In a recent study published in the BMC Public Health Journal, researchers investigated the mediating effects of factors such as academic performance and the tendency of the youth to internalize problems on the longitudinal association between electronic cigarette (e-cigarette) use and social media influence among adolescents.
Study: Longitudinal relationship between social media and e-cigarette use among adolescents: the roles of internalizing problems and academic performance. Image Credit: iama_sing/Shutterstock.com
The use of e-cigarettes has become more prevalent among the youths in recent years, and reports from the United States (U.S.) Centers for Disease Control and Prevention (CDC) and Food and Drug Administration (FDA) indicate that one in every ten students in middle and high schools uses e-cigarettes.
Although the use of tobacco cigarettes among youths has decreased significantly, the increased usage of e-cigarettes has raised significant health concerns.
E-cigarette use has been linked to mental health issues and lung disease in the short term, and the use of e-cigarettes in adolescents is thought to cause long-term nicotine addiction and other profound chronic health issues.
Studies analyzing e-cigarette use among adolescents have explored proximal factors such as attitudes, social norms, and self-efficacy, as well as distal factors such as the influence of schools and social media. Personality and family-associated traits also influence e-cigarette use.
While social media has been found to have a strong influence on prolonged e-cigarette use among adolescents, how other factors, such as academic performance and the tendency to internalize problems, mediate this association remains unclear.
About the study
The present study investigated the longitudinal relationships between e-cigarette usage, use of social media, internalization of problems, and academic performance in adolescents. They also examined the mechanism through which social media influences e-cigarette use, as well as the effect of academic performance on the use of e-cigarettes.
The data for the analysis came from the Population Assessment of Tobacco and Health study, a study carried out by the FDA and National Institutes of Health that longitudinally examines a representative cohort of youths and adults in the United States for tobacco use and associated health problems.
The present study used data from youths between the ages of 12 and 17 who had provided complete information on key variables, including social media use, internalization of problems, and e-cigarette use.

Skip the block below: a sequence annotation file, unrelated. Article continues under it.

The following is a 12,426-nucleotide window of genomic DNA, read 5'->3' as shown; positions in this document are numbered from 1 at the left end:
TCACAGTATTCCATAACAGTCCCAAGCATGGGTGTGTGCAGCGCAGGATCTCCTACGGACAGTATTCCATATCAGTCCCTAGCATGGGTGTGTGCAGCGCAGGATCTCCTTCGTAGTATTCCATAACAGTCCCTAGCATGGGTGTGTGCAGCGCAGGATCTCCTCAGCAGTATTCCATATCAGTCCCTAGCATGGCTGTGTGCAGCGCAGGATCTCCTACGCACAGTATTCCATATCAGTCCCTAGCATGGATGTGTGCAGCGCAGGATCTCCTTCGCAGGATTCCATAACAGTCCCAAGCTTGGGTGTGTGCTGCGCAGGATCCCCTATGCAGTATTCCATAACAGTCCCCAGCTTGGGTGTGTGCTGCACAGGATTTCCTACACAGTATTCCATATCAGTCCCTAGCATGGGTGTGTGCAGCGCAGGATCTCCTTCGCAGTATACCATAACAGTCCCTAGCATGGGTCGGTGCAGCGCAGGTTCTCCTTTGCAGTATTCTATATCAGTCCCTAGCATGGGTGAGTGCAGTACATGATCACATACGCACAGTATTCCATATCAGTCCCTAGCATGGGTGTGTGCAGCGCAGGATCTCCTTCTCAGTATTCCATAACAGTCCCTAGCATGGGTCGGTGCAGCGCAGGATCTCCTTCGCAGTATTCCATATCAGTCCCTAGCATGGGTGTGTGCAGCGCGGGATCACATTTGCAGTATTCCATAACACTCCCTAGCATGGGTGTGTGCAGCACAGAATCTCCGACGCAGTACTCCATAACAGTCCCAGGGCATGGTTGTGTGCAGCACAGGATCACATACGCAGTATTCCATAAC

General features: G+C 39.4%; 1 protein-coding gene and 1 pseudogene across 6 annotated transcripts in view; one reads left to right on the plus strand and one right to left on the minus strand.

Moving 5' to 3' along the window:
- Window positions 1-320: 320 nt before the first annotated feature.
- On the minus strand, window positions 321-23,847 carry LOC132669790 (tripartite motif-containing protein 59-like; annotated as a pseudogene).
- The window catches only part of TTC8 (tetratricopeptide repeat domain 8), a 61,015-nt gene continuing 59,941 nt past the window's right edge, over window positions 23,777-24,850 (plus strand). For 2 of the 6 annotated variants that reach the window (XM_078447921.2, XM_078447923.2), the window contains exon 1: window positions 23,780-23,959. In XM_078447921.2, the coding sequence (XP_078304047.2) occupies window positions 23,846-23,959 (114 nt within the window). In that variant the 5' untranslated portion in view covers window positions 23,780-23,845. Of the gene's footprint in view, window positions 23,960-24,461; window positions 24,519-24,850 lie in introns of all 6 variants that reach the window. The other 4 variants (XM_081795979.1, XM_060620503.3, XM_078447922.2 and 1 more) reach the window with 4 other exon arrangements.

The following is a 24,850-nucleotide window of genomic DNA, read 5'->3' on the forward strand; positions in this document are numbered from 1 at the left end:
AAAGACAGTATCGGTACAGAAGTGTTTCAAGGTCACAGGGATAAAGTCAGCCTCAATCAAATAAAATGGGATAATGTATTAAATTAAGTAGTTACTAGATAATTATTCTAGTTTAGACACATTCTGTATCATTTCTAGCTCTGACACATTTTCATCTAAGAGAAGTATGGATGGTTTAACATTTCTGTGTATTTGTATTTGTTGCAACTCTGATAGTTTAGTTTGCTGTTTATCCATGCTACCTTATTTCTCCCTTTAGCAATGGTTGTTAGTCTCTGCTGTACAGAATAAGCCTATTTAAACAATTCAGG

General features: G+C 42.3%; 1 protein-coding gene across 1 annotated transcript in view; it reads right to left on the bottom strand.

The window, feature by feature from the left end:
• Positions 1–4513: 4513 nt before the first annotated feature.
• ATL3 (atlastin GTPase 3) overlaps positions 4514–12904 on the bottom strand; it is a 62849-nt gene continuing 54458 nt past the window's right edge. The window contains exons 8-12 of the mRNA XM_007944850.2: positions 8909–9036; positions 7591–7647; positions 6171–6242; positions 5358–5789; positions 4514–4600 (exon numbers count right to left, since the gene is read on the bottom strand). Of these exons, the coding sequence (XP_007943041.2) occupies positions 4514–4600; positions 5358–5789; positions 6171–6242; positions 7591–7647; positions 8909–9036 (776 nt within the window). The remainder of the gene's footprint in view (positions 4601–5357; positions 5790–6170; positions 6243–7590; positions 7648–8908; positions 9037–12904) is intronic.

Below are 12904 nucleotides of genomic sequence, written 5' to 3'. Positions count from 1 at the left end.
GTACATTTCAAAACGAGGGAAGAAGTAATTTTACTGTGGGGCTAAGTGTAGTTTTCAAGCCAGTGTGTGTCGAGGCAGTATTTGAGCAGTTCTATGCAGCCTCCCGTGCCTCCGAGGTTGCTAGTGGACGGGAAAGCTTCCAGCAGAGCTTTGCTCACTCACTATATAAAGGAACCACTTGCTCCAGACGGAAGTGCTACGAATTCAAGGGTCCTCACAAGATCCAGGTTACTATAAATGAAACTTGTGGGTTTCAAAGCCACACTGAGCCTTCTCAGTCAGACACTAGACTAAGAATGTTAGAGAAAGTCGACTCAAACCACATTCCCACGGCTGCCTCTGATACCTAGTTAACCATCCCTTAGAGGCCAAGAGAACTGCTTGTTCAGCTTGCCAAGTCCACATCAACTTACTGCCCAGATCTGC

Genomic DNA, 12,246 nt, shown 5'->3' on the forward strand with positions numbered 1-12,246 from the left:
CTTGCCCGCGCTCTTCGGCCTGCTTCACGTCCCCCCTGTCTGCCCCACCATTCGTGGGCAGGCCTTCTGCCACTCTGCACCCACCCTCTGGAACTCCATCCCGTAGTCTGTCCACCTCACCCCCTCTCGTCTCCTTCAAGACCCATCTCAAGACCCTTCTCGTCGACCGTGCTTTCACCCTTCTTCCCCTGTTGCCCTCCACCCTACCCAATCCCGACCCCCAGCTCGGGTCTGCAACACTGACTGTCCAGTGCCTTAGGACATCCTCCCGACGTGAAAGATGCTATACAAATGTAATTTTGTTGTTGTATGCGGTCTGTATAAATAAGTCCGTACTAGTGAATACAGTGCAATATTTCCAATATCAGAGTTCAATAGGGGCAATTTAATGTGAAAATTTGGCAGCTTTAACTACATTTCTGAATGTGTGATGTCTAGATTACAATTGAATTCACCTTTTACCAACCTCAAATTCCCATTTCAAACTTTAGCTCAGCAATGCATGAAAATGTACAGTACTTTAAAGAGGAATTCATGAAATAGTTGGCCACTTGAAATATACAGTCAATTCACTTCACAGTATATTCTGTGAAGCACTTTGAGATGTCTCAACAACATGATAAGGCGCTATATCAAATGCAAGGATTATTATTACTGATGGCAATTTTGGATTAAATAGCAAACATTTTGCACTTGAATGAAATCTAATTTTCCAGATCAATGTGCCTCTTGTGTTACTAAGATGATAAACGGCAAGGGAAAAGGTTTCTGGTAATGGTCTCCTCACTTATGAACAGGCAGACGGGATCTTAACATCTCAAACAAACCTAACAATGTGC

E-cigarette use, the dependent variable in the analysis, was assessed based on the usage frequency and was measured using the number of days in the last month that the participant reported using an e-cigarette. Given the wide variety of e-cigarettes available and the differing reliability and validity of the devices, the quantity of e-cigarettes was not one of the considered measures.
Social media use was one of the independent variables. It was graded on a seven-point Likert scale ranging from one to seven, with one being never and seven being multiple times a day.
The Global Appraisal of Individual Needs-Short Screener was used to measure the internalization of problems and included questions about feelings of loneliness, depression, hopelessness, difficulty sleeping, anxiety, panic, etc.
Academic performance was assessed based on parent-reported grades, with nine categories for rates ranging from A to F.
Sociodemographic factors such as gender, age, race, and average household income were considered covariates, and the analysis was controlled for self-reported physical and mental health and smoke exposure in the family.
The findings suggested that increased frequency of social media use among adolescents was linked to enhanced internalization of problems, which increased e-cigarette usage. Academic performance was negatively linked to e-cigarette use, with adolescents who performed better academically being more resistant to the use of e-cigarettes.
The longitudinal data indicated that adolescents between the ages of 12 and 14 with a higher frequency of using social media had higher odds of exhibiting internalization problems in the following one to three years, which was linked to an increase in e-cigarette usage in the subsequent one to three years.
Adolescents who were not performing well academically also tended to internalize problems, leading to an increase in e-cigarette use, suggesting that better academic performance was also possibly associated with characteristics such as competence in forming valuable judgments, self-confidence, and stronger social values that deter them from using e-cigarettes.
Overall, the findings reported that the association between social media usage frequency and e-cigarette use was mediated by the tendency to internalize problems.
However, academic performance was negatively correlated to e-cigarette use, with adolescents who were performing well academically exhibiting stronger resistance to e-cigarette use.